Meanwhile in Dobrzyn, today we have a “Spot the Hili” photo:

A: This picture is good for nothing.
Hili: Why? Let them look for me.
In Polish:
Ja: To zdjęcie do niczego się nie nadaje.
Hili: Dlaczego? Niech mnie szukają.

Here’s a photo of the orphan duckling Sam, whom I had the great pleasure of taking care of for two days before he was given to a local wildlife center for rehabbing.

From Jesus of the Day: a children’s book:

Reader Paul says “This is a bit cruel, but it made me smile.” (The photo of Darwin, of course, is a fake.)

More religious insanity about the pandemic, this one posted by Phil Ferguson. I assume the photo is authentic. After all, an atheist couldn’t make something like this up:


Titania discusses the tweets of Clementine Ford, which we saw yesterday:

Two tweets from reader Barry, who adds that he was impressed with the first one because he’s “never seen such fierce competition for the Darwin award”. Sound up, please.

I’m not sure where this is, but if there’s a violation of every form of social distancing and mask wearing, it’s this one:

From Simon. Andrew Sullivan mocks the woke humanities. Be sure to read the whole quote in the original tweet.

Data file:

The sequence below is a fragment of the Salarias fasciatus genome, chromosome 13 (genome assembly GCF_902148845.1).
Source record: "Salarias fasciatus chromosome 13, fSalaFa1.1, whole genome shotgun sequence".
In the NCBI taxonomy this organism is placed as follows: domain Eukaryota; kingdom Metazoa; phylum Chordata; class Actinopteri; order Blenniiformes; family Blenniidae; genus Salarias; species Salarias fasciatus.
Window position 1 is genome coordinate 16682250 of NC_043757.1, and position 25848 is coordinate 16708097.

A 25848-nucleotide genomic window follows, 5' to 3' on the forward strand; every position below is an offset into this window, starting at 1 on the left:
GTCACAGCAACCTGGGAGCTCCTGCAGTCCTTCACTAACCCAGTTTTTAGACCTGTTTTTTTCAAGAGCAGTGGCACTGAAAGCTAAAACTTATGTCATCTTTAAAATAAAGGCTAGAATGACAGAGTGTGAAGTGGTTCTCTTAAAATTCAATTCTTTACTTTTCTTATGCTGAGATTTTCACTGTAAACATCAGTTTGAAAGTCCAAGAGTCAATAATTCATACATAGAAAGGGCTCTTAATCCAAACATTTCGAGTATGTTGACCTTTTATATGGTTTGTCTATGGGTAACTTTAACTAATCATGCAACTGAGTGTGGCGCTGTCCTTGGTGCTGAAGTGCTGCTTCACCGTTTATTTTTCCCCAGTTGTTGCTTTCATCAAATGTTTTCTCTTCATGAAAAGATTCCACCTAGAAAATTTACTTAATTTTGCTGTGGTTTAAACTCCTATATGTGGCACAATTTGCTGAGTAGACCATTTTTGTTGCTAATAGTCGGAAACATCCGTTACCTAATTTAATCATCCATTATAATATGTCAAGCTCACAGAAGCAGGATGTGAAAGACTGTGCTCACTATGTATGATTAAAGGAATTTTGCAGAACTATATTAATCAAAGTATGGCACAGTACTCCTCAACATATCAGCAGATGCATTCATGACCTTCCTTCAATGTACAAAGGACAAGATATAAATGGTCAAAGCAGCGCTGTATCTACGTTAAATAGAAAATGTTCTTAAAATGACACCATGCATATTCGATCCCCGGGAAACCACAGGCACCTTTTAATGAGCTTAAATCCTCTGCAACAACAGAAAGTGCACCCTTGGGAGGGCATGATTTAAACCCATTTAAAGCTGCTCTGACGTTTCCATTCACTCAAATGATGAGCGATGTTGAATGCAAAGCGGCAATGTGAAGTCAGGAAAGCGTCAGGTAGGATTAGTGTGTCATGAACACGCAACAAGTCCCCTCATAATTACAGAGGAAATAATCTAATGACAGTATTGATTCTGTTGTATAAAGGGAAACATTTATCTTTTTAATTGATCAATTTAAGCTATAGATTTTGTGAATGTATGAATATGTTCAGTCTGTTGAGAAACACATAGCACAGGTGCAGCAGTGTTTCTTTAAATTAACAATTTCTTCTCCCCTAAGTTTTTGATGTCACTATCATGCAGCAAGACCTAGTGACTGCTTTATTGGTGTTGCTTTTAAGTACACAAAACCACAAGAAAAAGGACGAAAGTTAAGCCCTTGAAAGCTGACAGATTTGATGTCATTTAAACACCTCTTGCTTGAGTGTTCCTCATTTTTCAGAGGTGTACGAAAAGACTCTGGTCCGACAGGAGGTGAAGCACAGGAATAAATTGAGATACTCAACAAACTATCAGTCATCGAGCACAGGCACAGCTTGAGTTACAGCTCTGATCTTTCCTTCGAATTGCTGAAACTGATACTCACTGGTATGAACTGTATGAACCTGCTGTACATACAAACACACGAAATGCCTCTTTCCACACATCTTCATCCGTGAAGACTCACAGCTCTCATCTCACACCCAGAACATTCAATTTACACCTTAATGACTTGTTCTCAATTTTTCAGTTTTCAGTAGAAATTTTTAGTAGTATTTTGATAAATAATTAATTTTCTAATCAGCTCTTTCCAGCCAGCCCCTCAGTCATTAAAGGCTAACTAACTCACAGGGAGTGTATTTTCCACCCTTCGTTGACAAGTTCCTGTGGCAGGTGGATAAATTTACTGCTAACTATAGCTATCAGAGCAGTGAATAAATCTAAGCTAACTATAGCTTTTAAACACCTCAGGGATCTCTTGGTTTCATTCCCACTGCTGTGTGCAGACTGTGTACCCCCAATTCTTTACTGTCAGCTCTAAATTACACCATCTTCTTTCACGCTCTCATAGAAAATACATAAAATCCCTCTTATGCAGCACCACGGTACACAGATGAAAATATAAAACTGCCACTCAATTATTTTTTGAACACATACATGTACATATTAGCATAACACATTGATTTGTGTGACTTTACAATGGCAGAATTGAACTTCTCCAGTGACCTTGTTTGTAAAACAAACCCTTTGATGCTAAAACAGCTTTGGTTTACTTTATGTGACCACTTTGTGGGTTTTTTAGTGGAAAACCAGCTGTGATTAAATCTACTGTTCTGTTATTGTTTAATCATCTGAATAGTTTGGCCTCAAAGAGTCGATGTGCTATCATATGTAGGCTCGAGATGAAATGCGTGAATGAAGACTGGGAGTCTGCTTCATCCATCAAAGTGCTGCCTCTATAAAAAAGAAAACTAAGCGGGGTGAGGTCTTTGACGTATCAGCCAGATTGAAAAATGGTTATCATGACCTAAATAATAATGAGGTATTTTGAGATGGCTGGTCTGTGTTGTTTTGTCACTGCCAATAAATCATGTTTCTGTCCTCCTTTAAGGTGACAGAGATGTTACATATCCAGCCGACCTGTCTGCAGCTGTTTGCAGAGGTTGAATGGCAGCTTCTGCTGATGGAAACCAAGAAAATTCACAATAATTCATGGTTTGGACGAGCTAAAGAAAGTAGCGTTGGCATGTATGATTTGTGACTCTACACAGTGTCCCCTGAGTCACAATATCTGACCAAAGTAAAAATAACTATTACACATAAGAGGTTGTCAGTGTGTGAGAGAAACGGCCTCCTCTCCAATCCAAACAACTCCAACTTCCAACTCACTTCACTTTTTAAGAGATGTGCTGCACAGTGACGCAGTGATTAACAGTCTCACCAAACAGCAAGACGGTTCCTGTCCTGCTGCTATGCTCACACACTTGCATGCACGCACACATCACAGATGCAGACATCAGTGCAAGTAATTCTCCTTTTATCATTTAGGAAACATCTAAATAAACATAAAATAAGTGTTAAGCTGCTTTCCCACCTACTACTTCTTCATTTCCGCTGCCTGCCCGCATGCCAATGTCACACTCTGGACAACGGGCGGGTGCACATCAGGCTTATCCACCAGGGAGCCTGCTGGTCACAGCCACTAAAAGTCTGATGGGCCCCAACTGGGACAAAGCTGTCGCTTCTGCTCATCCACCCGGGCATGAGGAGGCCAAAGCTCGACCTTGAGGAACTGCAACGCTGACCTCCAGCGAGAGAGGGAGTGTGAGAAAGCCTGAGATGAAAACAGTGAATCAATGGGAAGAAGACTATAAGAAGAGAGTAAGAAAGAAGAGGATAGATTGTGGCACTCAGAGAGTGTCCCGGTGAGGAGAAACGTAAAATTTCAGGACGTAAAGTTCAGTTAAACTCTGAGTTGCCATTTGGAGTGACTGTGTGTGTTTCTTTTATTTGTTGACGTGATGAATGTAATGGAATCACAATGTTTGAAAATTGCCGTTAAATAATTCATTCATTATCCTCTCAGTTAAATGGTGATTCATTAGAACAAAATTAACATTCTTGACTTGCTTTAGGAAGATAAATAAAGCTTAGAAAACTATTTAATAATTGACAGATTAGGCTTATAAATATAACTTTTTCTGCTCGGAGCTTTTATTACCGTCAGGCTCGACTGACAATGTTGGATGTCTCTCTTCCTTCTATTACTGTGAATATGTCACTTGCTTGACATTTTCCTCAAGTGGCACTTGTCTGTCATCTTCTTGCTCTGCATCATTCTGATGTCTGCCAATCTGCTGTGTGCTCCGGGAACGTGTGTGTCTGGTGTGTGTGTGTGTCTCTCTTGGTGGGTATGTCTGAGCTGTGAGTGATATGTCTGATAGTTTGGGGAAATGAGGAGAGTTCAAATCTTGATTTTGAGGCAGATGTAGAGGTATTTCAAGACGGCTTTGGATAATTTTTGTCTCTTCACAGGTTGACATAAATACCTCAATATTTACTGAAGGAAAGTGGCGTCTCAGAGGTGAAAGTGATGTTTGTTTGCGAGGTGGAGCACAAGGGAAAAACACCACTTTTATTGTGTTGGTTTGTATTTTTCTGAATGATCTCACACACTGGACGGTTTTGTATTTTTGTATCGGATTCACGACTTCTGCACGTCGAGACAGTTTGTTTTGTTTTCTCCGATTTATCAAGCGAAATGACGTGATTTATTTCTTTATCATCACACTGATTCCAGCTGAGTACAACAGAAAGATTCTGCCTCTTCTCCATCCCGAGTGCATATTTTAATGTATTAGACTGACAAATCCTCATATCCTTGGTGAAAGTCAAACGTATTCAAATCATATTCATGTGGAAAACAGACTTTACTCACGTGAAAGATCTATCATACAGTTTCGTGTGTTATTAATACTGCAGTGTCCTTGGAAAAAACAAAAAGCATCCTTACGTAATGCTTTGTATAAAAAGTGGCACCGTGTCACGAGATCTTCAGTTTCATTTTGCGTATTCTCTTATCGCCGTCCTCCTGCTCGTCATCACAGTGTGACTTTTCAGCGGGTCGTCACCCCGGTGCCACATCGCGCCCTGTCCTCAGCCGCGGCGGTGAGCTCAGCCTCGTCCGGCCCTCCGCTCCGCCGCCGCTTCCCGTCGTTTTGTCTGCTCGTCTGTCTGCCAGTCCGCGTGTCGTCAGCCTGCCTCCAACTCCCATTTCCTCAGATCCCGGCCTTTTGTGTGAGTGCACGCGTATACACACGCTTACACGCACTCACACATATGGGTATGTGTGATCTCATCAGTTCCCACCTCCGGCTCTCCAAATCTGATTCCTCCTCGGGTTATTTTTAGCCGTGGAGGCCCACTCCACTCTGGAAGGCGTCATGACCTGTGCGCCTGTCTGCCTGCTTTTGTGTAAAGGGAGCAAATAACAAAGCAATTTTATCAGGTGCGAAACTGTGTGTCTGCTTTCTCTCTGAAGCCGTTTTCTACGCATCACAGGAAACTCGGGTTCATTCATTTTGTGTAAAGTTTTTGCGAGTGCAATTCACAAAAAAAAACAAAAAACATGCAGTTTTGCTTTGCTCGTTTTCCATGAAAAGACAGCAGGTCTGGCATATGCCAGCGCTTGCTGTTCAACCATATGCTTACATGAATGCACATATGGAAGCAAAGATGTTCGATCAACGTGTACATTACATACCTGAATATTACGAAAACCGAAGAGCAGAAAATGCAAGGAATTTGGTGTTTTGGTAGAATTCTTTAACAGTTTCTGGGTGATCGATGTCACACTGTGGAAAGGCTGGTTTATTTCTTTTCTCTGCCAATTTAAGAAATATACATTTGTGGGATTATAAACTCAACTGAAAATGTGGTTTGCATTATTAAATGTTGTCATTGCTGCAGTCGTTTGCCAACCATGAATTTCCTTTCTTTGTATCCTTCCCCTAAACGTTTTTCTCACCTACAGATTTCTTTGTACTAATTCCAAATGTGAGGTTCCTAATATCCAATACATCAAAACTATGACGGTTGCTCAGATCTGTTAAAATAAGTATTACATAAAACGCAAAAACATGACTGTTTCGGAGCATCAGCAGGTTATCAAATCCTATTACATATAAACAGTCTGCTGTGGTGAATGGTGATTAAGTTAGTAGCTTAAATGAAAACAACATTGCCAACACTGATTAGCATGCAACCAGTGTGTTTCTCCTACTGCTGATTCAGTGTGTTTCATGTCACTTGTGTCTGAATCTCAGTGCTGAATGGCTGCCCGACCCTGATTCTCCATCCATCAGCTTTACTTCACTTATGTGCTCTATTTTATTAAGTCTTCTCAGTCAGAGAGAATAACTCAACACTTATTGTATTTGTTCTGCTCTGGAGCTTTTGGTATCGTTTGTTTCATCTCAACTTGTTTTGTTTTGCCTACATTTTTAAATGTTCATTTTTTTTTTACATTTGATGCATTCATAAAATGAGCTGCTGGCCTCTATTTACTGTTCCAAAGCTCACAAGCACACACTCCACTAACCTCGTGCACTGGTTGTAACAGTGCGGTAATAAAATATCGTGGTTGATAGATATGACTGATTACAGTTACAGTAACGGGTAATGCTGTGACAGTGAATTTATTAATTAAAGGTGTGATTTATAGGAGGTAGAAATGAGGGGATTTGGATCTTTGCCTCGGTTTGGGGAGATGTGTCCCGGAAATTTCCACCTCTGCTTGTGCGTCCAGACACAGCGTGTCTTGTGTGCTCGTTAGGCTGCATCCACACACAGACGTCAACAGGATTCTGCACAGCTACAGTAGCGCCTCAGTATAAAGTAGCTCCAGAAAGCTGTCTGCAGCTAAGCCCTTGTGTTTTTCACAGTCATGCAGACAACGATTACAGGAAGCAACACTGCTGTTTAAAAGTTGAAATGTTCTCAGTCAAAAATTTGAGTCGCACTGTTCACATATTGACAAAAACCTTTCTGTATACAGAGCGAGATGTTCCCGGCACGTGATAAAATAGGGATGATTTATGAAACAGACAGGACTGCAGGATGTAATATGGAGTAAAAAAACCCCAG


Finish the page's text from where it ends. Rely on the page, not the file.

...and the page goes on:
Tweets from Matthew, who says that this is “a dog tweet you can get behind”. I often feel just like this hound, but I keep silent. . . .

Footy is back, but the geese may resist. Matthew explains this one: “CFA = City Football Academy, the area around the City ground in East Manchester where they train etc.” Look at those tiny velociraptors!

A beautiful morning scene from a location I don’t know. The ducklings emit their “I am lost” distress calls, but apparently find their parents. Sound up:

I may have posted this before, but who cares? A pot partly made by paw would be a valuable pot indeed!



49 thoughts on “Monday: Hili dialogue

  1. Manchester City can be glad they’ve only got geese. Berlin’s (lame) club, Hertha BSC, usually gets overrun by wild boar, without or without lockdown. A few years ago they built a new training ground and laid a nice new playing field. First time they turned up to training they found the boar had made a hole in the fence and torn the whole pitch to shreds. That roll-out lawn stuff tears up very nicely!

      1. Yes, the error was only in the list of events related to 25 May. Such lists are often error prone, as fewer editors seem to keep an eye on them than on regular Wikipedia articles.

  2. I saw Star Wars when it came out. My childish childhood assessment of the film was that:

    1) Star Trek was way better.
    2) Why couldn’t they get a prettier princess.
    3) Why so many pink things like pink lasers
    and pink planets.
    4) Storm troopers are really dumb.
    5) Why no more famous people other than Alec
    and the Darth Vader famous voice. Usually
    movies have more famous people.

      1. Apparently, Guinness had a hunch the film might do well. So he forwent his upfront fee and instead took a percentage of the gross. Needless to say, this ended up being quite lucrative for Guinness.


    1. I have a confession to make. I don’t like Star Wars or either of the two following films and never bothered with any others after them. I tell people that I don’t like Star Wars and they look at me like they suddenly realize I have three heads.